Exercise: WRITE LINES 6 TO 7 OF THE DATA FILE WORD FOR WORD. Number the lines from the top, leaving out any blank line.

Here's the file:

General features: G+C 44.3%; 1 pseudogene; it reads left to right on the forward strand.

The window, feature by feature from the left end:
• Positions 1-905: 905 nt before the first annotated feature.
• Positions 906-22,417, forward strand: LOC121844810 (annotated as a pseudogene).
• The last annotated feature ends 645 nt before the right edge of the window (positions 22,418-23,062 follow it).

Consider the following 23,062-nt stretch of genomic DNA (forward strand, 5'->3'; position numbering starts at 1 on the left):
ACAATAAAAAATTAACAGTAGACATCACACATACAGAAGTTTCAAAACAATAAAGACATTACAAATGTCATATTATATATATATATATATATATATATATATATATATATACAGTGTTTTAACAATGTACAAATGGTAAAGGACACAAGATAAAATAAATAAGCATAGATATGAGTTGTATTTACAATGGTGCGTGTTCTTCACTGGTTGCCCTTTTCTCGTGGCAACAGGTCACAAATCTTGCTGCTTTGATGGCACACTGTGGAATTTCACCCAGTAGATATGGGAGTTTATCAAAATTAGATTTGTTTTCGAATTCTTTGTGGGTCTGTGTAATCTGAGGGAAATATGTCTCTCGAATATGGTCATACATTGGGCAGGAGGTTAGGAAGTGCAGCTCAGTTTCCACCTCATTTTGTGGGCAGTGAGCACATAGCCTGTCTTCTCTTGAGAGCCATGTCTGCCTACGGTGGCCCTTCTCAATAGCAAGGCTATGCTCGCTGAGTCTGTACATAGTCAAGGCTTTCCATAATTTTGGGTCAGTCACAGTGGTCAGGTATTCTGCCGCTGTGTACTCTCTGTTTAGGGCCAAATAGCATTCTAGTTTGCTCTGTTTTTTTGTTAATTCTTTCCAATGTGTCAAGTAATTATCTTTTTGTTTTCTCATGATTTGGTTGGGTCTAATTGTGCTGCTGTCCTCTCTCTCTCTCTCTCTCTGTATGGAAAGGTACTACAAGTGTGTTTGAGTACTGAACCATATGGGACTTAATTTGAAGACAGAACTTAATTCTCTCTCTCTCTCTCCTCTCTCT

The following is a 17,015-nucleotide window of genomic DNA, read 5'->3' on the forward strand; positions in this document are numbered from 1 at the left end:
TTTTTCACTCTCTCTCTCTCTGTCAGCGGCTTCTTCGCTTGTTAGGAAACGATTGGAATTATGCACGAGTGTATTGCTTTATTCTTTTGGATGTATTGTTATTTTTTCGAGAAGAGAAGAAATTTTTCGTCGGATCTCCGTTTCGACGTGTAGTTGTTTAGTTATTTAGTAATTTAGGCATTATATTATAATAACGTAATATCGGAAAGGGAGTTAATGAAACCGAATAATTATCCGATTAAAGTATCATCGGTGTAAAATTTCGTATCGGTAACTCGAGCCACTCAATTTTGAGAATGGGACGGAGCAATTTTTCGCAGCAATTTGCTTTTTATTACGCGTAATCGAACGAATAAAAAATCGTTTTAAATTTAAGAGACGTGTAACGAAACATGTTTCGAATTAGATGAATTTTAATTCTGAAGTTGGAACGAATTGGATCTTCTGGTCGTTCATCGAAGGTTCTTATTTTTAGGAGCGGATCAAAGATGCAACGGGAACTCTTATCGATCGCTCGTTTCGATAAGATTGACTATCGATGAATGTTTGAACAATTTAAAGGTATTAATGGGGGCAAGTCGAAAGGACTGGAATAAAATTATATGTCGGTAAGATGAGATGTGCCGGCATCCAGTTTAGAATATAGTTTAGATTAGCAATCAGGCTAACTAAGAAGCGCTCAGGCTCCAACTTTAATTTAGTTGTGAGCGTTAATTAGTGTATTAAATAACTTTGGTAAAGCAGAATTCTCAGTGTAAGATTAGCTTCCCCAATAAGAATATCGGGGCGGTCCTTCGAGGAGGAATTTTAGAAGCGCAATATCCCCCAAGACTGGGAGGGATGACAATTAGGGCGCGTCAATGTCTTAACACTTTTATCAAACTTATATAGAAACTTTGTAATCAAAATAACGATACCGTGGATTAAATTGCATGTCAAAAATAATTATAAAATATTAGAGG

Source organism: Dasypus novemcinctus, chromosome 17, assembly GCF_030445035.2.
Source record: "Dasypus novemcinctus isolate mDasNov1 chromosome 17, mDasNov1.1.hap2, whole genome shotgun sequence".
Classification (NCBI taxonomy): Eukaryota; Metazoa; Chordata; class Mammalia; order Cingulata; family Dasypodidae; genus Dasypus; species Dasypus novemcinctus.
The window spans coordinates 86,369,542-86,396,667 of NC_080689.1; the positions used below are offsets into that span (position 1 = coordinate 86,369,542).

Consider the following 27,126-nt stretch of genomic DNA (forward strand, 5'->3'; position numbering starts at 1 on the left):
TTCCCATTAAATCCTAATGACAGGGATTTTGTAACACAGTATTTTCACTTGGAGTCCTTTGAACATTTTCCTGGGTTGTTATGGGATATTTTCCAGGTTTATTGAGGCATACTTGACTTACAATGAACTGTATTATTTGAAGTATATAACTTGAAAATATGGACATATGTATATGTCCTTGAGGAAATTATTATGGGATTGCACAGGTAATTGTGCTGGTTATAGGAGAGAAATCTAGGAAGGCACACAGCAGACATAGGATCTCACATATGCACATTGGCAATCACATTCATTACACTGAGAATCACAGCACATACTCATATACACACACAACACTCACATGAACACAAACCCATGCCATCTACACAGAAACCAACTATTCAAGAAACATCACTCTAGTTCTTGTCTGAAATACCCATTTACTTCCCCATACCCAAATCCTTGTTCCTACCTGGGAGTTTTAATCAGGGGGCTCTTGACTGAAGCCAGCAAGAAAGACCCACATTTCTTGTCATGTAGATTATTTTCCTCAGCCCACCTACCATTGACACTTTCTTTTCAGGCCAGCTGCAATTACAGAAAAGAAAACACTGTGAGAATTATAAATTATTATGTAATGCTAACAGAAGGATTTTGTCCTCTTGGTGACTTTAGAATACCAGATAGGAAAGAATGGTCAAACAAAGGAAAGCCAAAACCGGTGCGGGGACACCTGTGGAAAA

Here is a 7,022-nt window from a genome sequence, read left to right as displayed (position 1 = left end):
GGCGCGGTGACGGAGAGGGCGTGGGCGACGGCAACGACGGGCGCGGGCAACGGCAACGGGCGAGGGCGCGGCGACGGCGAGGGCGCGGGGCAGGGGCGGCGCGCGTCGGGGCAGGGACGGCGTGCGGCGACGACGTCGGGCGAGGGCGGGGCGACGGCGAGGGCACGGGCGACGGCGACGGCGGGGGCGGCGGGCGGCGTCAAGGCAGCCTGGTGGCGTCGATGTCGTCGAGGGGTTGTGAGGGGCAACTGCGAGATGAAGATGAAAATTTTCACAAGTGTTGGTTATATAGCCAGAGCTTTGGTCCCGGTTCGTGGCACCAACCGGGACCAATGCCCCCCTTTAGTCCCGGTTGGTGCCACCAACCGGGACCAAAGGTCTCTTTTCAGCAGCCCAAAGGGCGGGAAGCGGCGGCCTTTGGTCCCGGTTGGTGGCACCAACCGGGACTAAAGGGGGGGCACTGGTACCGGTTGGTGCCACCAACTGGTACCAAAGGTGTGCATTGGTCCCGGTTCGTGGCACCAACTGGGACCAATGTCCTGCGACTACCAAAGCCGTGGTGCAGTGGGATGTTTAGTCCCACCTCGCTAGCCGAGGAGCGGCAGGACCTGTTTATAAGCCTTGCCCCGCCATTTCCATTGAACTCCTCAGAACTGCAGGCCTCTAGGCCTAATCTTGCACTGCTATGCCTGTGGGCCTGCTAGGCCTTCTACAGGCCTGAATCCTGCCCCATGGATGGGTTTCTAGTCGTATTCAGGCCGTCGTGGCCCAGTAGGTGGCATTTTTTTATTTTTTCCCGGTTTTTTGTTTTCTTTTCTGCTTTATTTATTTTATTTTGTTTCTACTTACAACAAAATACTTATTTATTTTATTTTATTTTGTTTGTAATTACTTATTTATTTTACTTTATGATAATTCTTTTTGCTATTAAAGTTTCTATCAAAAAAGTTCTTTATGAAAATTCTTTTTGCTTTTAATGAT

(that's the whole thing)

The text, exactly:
Consider the following 23,062-nt stretch of genomic DNA (forward strand, 5'->3'; position numbering starts at 1 on the left):
ACAATAAAAAATTAACAGTAGACATCACACATACAGAAGTTTCAAAACAATAAAGACATTACAAATGTCATATTATATATATATATATATATATATATATATATATATATACAGTGTTTTAACAATGTACAAATGGTAAAGGACACAAGATAAAATAAATAAGCATAGATATGAGTTGTATTTACAATGGTGCGTGTTCTTCACTGGTTGCCCTTTTCTCGTGGCAACAGGTCACAAATCTTGCTGCTTTGATGGCACACTGTGGAATTTCACCCAGTAGATATGGGAGTTTATCAAAATTAGATTTGTTTTCGAATTCTTTGTGGGTCTGTGTAATCTGAGGGAAATATGTCTCTCGAATATGGTCATACATTGGGCAGGAGGTTAGGAAGTGCAGCTCAGTTTCCACCTCATTTTGTGGGCAGTGAGCACATAGCCTGTCTTCTCTTGAGAGCCATGTCTGCCTACGGTGGCCCTTCTCAATAGCAAGGCTATGCTCGCTGAGTCTGTACATAGTCAAGGCTTTCCATAATTTTGGGTCAGTCACAGTGGTCAGGTATTCTGCCGCTGTGTACTCTCTGTTTAGGGCCAAATAGCATTCTAGTTTGCTCTGTTTTTTTGTTAATTCTTTCCAATGTGTCAAGTAATTATCTTTTTGTTTTCTCATGATTTGGTTGGGTCTAATTGTGCTGCTGTCCTCTCTCTCTCTCTCTCTCTGTATGGAAAGGTACTACAAGTGTGTTTGAGTACTGAACCATATGGGACTTAATTTGAAGACAGAACTTAATTCTCTCTCTCTCTCTCCTCTCTCT